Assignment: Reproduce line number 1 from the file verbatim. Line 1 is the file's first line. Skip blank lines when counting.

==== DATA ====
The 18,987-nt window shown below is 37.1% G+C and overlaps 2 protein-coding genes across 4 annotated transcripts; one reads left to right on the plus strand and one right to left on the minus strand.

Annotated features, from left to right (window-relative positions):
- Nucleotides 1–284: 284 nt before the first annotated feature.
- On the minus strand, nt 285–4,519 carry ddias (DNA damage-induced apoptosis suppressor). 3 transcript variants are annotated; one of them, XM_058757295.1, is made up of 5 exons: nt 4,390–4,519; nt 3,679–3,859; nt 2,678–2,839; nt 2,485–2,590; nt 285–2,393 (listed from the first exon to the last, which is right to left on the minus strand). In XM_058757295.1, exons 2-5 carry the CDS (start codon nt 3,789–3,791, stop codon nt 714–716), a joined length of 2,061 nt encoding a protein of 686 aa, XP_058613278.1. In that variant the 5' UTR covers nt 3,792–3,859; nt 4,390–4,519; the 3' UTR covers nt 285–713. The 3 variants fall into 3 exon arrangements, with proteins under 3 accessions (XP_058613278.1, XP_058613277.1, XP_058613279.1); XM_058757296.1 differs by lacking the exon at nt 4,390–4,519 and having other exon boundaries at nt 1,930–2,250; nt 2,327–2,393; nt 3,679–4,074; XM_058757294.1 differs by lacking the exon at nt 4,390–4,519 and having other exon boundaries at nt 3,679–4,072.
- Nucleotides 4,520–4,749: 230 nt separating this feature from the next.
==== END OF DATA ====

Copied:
The 18,987-nt window shown below is 37.1% G+C and overlaps 2 protein-coding genes across 4 annotated transcripts; one reads left to right on the plus strand and one right to left on the minus strand.